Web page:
Interestingly, not getting enough sleep and “feeling great” has become a badge of pride in modern society. However, this type of behaviour is unhealthy for many reasons: it disturbs many delicate and essential metabolic processes that can contribute to chronic diseases.

The questionnaire will ask how many hours you sleep per night. You can do this manually, in your notes or, if you have a smartwatch, you can download a sleep tracking app like Sleep Cycle or
Pillow to do it for you!

☝️IMPORTANT☝️We are not paid to advertise these apps. They are simply recommendations from our team who also use them to track their health.

Physical activity

At work: the world is made up of different jobs, some include high-intensity bursts of exercise, others a bit of brisk walking here and there, and many don’t require any physical effort at all. It’s okay if you don’t, our work at Atlas isn’t physically taxing either.

In your spare time: do you walk to work or go for a walk at lunch time? Maybe you cycle or hit the gym. Either way, take note of your physical activity in your notebook, or record it with a smart watch and check the data on your phone before answering this question.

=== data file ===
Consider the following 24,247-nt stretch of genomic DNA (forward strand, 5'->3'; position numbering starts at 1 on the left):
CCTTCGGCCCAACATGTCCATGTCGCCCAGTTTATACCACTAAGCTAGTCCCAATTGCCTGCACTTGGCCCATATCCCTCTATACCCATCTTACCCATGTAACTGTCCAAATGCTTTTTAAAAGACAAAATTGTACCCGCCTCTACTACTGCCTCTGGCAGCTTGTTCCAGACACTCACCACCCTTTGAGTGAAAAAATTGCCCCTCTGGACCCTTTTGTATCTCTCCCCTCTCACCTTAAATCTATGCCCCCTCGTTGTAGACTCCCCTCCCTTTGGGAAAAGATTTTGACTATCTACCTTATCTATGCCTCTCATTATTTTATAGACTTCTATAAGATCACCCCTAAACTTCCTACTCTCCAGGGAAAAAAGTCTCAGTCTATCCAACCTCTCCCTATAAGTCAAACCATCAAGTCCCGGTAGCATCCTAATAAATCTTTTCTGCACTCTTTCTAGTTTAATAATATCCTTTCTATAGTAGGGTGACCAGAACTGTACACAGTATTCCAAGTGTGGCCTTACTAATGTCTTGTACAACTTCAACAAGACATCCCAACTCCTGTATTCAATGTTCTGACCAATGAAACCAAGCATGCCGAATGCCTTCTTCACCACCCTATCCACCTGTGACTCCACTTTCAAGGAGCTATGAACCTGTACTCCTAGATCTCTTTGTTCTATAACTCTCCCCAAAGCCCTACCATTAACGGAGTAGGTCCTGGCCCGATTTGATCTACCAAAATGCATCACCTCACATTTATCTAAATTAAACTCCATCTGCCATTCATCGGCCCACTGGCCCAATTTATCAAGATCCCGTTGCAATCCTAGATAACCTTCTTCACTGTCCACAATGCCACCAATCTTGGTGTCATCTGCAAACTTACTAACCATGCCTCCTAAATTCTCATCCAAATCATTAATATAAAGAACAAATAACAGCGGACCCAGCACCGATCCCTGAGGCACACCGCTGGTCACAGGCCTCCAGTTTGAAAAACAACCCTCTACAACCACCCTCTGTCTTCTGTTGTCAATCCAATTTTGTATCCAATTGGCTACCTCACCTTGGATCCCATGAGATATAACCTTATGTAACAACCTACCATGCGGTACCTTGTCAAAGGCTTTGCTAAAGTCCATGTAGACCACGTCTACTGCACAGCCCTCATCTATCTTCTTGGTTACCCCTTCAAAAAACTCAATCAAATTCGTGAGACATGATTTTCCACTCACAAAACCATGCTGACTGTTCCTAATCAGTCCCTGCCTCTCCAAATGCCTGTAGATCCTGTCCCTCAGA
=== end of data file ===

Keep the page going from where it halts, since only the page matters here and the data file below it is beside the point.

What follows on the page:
Intensity: our questionnaire differentiates between high- and low- or moderate-intensity exercise. All are beneficial for your health, but this distinction is relevant when comparing your data to the precise findings of scientific studies.

Sedentary behaviour

Nowadays, sitting is the norm. Office work, driving, and commuting count as sitting, so does binge-watching Netflix and playing video games. Try to estimate how many hours you sit and lie per day (excluding sleeping) and make a note of it in your journal.